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Little is known of the life of Ge-Baek, including the year and location of his birth, apart from the fact that he was a great general in the Baekje Dynasty in the early to mid-7th century AD.

The Baekje Dynasty flourished for six centuries from 18 BC until it was defeated by Silla in 660. Baekje was established by refugees from Goguryeo in the southwest corner of the Korean peninsula, close to the site of present-day Seoul. It expanded southward and set up a trading relationship with China. A major Baekje expedition to Kyushu, Japan, led to the creation of the Yamato Kingdom and the beginnings of a new cultural legacy.

In 655, Baekje and Goguryeo joined forces to attack Silla, although they were eventually driven back when Silla received aid from Tang Dynasty China. In 660, when a huge united army of Silla and the Chinese invaded Baekje, General Ge-Baek organised 5,000 soldiers of the highest morale and courage to meet them in battle. He knew before he set out that his army was outnumbered and that his efforts would be futile, but he did not hesitate to try to defend his country, reportedly stating "I would rather die than be a slave of the enemy." He then killed his wife and family to prevent them from falling into the hands of opposing forces, and to prevent the thought of them to influence his actions or cause him to falter in battle.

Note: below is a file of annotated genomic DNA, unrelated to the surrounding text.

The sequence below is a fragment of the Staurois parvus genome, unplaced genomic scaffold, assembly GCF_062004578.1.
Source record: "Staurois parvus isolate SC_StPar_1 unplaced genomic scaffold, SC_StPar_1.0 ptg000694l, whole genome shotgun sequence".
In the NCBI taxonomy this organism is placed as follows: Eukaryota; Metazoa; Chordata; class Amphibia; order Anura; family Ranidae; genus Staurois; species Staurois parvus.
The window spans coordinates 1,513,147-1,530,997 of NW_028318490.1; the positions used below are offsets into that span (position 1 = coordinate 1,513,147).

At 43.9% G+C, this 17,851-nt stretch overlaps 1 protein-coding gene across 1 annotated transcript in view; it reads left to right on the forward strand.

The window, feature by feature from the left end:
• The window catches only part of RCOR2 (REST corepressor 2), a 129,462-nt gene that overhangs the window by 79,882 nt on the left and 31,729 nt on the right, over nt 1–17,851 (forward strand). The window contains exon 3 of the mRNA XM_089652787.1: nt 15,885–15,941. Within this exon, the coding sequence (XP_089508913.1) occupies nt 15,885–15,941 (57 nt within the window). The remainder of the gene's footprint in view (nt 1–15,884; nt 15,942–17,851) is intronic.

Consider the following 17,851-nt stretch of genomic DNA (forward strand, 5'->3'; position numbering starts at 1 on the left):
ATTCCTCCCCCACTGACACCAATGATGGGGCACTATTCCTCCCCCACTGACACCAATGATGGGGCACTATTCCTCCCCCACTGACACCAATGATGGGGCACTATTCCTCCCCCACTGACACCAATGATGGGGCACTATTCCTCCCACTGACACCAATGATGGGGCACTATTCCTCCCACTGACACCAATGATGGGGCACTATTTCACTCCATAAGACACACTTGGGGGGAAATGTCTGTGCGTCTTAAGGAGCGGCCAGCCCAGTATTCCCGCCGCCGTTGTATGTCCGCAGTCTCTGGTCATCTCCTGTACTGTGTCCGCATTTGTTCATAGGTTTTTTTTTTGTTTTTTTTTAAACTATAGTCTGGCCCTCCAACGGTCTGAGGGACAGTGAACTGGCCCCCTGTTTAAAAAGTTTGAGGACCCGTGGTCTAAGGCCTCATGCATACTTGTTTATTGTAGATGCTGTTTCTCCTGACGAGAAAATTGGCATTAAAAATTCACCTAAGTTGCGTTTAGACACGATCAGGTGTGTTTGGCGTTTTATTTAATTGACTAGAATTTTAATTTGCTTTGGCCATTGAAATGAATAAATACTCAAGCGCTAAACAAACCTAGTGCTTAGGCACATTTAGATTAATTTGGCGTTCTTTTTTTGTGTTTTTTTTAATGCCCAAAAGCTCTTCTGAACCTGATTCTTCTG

His forces won four small initial battles, but then he was forced to move his forces to block the advance of General Kim, Yoo-Sin on the Baekje capital, Puyo. The two generals met on the plains of Hwangsan Field, in present day Hamyang, near Chiri Mountain. Ge-Baek's forces fought bravely but they were outnumbered ten to one and, in the end, he and his men were completely defeated.

The Baekje dynasty was destroyed after 678 years of rule, but the name of Ge-Baek is still recognised for his bravery and his fierce loyalty to his country.